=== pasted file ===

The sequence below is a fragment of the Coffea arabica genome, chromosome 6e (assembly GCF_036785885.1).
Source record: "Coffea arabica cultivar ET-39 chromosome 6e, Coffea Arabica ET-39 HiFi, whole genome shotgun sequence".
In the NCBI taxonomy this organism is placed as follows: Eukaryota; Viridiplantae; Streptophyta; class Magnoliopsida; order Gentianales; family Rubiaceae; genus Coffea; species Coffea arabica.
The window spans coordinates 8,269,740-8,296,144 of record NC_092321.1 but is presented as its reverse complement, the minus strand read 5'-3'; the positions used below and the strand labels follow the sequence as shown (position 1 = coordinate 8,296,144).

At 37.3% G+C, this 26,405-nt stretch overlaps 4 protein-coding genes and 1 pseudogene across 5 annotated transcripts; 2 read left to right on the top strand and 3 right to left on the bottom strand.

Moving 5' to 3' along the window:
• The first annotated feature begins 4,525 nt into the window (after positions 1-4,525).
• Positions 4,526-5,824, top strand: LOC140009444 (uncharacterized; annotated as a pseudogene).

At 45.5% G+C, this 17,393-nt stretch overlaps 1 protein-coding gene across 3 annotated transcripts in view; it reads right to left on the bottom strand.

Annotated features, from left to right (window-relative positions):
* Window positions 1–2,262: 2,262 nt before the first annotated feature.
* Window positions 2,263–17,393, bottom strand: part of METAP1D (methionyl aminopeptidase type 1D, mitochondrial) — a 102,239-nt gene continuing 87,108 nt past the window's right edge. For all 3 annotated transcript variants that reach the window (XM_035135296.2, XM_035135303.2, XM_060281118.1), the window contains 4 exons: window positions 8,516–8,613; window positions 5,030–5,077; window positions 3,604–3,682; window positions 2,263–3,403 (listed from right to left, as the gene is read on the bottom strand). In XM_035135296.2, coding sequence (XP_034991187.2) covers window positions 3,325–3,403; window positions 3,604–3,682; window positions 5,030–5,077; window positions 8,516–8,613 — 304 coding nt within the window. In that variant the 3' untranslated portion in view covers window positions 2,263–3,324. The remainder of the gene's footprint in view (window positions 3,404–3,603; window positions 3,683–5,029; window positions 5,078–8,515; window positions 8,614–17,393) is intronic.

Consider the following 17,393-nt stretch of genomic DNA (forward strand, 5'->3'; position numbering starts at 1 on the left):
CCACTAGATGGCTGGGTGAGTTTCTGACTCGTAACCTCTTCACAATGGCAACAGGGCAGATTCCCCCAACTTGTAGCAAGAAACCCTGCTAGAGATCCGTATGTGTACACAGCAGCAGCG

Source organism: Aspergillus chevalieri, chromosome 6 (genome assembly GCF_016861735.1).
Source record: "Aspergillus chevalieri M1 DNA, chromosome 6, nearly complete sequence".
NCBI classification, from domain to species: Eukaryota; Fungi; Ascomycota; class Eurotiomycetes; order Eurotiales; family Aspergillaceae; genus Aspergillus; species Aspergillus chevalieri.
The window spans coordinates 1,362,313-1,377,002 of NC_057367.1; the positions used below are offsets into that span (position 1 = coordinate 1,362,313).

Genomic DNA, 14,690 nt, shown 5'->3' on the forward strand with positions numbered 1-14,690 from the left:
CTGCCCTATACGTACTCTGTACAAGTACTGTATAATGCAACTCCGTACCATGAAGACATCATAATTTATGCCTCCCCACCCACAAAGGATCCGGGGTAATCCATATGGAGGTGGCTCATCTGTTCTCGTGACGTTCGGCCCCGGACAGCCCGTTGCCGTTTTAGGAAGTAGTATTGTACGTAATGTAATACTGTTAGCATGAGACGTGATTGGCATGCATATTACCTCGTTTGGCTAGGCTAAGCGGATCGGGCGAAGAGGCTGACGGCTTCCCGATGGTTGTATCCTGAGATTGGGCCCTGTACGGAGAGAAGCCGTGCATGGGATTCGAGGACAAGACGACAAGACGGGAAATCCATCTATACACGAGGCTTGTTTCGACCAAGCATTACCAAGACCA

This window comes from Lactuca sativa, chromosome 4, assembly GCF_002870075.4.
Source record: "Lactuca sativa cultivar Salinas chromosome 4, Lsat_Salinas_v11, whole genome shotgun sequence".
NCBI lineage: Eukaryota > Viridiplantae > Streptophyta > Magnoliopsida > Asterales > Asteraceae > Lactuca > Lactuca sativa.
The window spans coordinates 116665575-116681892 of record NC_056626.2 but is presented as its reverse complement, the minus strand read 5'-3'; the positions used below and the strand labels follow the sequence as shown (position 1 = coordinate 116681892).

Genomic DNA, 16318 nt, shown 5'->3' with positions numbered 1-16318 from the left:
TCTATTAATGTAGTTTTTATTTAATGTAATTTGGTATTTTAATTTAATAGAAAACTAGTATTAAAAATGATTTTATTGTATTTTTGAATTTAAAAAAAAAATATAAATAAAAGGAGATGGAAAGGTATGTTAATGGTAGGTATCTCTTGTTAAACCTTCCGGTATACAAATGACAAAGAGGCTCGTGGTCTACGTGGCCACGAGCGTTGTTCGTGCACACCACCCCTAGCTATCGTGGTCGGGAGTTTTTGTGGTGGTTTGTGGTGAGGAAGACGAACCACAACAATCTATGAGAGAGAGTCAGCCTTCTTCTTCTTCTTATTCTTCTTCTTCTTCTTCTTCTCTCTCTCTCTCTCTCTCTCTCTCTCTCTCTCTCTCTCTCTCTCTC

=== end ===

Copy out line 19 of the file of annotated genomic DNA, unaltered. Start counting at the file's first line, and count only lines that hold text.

Genomic DNA, 14,690 nt, shown 5'->3' on the forward strand with positions numbered 1-14,690 from the left: